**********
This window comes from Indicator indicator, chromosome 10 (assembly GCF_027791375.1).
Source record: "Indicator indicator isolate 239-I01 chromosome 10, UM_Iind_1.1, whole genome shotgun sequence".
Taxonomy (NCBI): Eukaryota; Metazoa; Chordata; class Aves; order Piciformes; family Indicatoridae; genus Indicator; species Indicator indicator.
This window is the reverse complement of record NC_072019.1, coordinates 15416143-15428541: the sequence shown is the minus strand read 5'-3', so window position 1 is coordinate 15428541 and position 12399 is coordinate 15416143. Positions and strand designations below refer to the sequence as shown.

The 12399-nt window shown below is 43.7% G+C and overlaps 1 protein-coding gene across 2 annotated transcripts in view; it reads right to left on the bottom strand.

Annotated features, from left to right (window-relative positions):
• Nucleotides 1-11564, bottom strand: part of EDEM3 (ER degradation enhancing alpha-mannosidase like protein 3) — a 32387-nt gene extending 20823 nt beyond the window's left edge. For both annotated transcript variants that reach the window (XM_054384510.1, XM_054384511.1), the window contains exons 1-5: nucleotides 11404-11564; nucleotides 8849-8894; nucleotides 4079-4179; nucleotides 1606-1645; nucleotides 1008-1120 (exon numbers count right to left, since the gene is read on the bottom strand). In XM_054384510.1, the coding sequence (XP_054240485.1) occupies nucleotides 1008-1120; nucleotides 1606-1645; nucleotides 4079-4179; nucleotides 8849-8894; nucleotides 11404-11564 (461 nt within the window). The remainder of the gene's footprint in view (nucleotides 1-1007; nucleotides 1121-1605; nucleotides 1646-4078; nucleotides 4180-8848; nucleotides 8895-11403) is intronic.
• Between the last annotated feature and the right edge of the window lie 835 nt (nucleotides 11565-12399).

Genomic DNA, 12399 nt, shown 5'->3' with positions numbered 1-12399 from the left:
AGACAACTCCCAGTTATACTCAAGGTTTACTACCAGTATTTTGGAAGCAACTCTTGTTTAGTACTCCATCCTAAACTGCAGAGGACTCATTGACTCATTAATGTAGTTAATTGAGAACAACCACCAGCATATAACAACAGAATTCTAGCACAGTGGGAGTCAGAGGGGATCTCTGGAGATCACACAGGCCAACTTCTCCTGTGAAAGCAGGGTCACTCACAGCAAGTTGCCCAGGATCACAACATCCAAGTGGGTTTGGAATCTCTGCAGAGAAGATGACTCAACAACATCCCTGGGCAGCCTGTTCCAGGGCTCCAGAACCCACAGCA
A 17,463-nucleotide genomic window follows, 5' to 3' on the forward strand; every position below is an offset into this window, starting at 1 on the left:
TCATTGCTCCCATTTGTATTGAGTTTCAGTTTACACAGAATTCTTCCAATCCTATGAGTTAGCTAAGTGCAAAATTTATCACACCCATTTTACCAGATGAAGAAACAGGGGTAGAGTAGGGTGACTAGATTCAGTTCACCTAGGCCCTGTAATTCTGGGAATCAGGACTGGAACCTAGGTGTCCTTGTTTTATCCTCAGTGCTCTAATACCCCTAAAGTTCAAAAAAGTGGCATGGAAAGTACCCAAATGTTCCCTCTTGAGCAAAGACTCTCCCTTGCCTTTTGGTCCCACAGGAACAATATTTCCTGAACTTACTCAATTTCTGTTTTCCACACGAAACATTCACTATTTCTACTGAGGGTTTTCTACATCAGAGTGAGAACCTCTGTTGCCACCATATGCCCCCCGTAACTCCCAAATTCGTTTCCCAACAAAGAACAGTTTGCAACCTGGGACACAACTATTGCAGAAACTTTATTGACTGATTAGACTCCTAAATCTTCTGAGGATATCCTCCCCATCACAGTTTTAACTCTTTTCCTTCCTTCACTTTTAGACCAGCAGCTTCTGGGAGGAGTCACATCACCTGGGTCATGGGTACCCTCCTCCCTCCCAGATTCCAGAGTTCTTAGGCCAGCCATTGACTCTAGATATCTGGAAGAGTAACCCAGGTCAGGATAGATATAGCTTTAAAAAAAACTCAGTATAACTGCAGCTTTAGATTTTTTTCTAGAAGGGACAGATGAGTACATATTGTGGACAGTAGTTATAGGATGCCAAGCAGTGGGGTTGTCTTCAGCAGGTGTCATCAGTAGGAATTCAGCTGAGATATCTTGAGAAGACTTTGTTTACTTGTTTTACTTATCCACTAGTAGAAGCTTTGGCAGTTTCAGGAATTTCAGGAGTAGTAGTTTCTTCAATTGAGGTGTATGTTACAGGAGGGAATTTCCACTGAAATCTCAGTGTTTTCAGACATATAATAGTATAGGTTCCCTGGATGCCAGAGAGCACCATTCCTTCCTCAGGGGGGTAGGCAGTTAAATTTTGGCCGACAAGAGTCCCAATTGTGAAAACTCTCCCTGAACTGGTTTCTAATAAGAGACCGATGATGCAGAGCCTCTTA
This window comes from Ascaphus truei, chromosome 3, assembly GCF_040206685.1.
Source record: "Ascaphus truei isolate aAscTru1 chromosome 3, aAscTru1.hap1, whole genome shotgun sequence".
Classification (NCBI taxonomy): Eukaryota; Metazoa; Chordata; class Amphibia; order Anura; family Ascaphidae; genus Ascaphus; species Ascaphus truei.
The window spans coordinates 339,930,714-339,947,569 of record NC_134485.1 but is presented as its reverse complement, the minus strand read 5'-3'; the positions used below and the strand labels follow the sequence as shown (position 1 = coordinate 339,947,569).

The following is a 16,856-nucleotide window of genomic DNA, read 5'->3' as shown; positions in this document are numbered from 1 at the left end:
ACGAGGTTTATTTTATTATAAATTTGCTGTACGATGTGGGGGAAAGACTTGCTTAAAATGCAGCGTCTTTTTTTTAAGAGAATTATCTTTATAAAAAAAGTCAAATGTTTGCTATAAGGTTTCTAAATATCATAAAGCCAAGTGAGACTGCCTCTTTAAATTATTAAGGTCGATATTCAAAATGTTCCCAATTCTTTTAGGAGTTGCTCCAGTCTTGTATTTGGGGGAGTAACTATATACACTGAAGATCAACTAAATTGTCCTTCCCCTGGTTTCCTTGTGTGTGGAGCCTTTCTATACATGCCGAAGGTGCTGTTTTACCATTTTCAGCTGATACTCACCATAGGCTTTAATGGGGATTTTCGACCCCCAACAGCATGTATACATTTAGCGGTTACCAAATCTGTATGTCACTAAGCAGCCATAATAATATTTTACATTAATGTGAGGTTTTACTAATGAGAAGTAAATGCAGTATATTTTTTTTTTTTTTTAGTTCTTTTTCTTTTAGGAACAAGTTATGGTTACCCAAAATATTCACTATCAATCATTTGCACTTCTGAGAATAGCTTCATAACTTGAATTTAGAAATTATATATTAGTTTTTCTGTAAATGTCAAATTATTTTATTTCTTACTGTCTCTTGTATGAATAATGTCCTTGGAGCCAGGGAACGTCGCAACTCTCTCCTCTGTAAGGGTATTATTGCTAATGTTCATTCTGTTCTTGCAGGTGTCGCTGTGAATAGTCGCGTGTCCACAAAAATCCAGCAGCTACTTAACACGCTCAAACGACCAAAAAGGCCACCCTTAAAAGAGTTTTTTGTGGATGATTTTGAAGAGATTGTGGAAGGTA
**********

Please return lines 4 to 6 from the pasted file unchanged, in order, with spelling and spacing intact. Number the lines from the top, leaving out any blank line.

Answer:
This window is the reverse complement of record NC_072019.1, coordinates 15416143-15428541: the sequence shown is the minus strand read 5'-3', so window position 1 is coordinate 15428541 and position 12399 is coordinate 15416143. Positions and strand designations below refer to the sequence as shown.

The 12399-nt window shown below is 43.7% G+C and overlaps 1 protein-coding gene across 2 annotated transcripts in view; it reads right to left on the bottom strand.

Annotated features, from left to right (window-relative positions):